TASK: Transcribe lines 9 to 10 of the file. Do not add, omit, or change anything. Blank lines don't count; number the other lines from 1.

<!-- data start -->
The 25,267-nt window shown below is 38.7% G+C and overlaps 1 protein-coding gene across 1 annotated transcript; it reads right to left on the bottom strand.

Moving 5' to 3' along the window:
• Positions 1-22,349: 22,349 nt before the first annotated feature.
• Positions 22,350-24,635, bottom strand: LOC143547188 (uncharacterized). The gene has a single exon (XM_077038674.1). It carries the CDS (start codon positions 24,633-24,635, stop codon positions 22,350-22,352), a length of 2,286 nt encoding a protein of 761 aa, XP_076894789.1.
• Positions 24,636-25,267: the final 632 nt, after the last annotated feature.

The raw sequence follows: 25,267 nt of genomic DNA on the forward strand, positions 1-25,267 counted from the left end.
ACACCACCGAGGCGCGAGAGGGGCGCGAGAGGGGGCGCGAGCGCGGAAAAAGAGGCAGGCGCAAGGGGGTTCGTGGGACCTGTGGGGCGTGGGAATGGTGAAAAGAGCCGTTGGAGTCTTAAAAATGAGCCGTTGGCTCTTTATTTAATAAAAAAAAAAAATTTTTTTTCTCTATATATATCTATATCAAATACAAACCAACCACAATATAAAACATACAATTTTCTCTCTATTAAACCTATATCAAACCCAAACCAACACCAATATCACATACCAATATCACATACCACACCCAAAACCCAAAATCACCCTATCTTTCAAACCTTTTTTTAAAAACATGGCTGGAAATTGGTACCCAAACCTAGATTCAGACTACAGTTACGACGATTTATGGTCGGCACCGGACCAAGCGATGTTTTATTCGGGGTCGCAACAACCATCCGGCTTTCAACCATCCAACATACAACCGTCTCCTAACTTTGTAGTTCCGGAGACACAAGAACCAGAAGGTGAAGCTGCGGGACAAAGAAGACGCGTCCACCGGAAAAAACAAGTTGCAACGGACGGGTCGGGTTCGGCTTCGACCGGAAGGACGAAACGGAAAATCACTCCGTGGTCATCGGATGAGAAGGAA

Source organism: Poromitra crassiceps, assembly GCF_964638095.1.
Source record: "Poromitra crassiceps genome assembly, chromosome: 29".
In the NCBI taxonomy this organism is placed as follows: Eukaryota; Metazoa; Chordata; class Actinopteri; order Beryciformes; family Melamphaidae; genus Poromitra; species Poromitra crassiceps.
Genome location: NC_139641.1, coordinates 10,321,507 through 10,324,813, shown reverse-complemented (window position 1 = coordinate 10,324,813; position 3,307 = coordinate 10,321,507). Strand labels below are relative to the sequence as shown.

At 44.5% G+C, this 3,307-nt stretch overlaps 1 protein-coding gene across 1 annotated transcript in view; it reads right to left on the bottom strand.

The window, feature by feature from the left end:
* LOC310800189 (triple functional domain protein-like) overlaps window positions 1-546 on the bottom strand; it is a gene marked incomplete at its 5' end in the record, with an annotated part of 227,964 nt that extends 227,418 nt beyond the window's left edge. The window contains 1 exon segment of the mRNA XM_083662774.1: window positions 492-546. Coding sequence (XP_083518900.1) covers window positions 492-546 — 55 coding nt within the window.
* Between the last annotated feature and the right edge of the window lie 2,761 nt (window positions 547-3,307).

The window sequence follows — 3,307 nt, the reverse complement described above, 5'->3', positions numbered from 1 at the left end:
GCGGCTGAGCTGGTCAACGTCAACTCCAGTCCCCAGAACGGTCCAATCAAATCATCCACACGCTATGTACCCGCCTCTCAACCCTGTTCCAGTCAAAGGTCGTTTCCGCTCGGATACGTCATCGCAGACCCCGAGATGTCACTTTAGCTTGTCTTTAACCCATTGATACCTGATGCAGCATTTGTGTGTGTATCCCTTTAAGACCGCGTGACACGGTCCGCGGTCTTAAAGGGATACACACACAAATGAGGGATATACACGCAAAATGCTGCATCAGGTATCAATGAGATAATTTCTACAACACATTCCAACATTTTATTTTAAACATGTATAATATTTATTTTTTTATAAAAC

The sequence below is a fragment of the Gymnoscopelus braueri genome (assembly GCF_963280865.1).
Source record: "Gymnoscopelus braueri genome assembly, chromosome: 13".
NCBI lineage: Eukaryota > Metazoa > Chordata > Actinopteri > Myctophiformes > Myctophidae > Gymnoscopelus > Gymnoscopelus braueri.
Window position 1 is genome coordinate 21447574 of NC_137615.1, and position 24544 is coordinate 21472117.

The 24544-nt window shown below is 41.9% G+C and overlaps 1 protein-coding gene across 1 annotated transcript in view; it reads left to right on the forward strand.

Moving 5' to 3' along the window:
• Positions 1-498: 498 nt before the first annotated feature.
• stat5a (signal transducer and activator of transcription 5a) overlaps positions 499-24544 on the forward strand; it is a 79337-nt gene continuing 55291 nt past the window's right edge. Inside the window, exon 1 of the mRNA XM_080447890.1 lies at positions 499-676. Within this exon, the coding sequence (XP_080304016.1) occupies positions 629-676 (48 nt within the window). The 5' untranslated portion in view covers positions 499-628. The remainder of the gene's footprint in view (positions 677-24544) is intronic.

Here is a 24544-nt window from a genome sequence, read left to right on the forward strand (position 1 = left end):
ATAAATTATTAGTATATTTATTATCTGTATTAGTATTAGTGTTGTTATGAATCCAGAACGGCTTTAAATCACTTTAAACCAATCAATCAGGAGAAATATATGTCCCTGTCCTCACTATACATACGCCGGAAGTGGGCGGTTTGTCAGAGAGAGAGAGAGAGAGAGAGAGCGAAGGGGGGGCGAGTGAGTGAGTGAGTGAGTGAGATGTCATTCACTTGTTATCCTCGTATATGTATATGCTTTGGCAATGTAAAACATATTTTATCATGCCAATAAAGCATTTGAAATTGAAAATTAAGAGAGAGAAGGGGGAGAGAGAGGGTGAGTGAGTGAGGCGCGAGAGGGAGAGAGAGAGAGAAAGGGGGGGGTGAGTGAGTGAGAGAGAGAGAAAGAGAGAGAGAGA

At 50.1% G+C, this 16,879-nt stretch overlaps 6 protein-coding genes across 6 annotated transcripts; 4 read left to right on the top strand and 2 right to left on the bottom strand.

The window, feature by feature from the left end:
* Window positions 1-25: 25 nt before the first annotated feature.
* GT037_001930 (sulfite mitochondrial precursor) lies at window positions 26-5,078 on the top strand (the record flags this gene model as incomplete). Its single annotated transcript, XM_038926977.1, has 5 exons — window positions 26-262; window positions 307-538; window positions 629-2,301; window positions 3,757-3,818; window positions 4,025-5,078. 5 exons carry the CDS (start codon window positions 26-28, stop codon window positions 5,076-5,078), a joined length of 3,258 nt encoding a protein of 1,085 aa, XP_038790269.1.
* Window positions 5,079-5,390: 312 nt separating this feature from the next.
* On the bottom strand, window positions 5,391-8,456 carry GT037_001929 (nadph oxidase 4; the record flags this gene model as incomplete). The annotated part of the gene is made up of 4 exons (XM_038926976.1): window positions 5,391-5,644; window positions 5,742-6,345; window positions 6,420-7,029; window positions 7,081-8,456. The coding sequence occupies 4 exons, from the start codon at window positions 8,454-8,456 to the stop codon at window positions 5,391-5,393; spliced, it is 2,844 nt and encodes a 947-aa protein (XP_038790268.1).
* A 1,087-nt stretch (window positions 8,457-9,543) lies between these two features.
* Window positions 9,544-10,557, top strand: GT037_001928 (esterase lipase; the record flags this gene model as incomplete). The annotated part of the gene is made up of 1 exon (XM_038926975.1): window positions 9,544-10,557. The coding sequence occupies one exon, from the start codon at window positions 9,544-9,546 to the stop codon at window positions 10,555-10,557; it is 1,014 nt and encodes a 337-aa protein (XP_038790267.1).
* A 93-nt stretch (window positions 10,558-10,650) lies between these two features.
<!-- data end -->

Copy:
Source record: "Poromitra crassiceps genome assembly, chromosome: 29".
In the NCBI taxonomy this organism is placed as follows: Eukaryota; Metazoa; Chordata; class Actinopteri; order Beryciformes; family Melamphaidae; genus Poromitra; species Poromitra crassiceps.